The fundamentals of leading and managing aren't incredibly difficult to understand. Applying them daily is darned hard work.
Last chance! I'm wrapping up the 2017 incarnation of my, Succeeding as a First-Time Manager online series! There's still time to register!
Moving from individual contributor to manager is a challenging career step. One of the more vexing issues first-time managers encounter is learning to drive results through others. Here are at least 7 ideas you can use immediately to promote great results with your group:
Tackling the role of First-Time Manager is challenging. Everything is new and in too many cases, there's no one to guide your way. That's why I created my free webinar: How to Overcome the 5 Big Challenges First-Time Managers Face, and my new distance professional learning program: How to Succeed as a First-Time Manager.
Getting started as a first-time manager is one of the more challenging tasks you will ever encounter in your professional life. It's particularly difficult given that almost no one on your new team has any reason to want you as their manager. However, there are some approaches you can take with your new team to quickly begin building your leadership credibility. These include...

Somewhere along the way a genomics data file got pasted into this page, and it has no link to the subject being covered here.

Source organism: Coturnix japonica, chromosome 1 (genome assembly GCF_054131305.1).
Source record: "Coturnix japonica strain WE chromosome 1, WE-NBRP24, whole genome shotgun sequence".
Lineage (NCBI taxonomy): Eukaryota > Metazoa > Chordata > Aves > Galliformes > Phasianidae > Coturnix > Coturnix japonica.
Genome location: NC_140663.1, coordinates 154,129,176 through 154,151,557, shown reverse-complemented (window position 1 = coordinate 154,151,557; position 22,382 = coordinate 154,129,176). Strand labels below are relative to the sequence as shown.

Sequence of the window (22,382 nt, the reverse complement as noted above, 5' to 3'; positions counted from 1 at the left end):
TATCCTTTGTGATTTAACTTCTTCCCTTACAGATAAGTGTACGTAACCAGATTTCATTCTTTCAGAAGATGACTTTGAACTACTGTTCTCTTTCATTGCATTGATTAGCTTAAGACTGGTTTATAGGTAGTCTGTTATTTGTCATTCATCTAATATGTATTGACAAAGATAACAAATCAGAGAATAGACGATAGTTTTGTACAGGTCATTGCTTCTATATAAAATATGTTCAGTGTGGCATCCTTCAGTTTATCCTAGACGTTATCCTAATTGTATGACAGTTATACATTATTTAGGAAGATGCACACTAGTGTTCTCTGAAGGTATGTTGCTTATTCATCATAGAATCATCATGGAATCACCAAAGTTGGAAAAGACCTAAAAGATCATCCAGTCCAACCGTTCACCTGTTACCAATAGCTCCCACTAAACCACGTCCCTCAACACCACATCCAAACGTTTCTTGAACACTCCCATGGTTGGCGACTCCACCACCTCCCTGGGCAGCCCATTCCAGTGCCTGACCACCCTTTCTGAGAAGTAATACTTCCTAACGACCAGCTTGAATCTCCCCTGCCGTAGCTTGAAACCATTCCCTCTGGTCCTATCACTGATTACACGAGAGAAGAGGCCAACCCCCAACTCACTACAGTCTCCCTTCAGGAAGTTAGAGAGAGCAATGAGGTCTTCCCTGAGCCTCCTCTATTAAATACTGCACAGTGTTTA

Over a long career, few meetings are memorable. However, the cumulative pain of the many miserable, counter-productive meetings lingers long after they've ended. As a newer manager and an emerging leader, take the time to cultivate the habits that lead to effective meetings. Your team will thank you! Here are a dozen ideas to get you started:
Your promotion to front-line manager places some distance between you and your team members, however, it also offers you an entirely new peer group: other front-line managers. This article offers six ideas for you to jump-start your networking activities with your new peers.
Look around you, and you’ll see that your front-line managers are accountable for the lion’s share of people managing in your organization. Whether you call them supervisor or manager, these individuals are responsible for the teams delivering customer support, technical services, operations, sales, and many other functions across the enterprise. These roles are also training [...]
Your good intentions to help that difficult employee change can lead to a major misfire on your part. Recognize that it is not your job to fix a difficult employee, but rather to provide the tools, environment, timeline and accountability for the individual to change. The results are up to the individual and the implications of failure must be clear.
The transition from peer to boss is awkward, clumsy, and filled with opportunities to misstep. This article offers 9 ideas to help guide you through this process.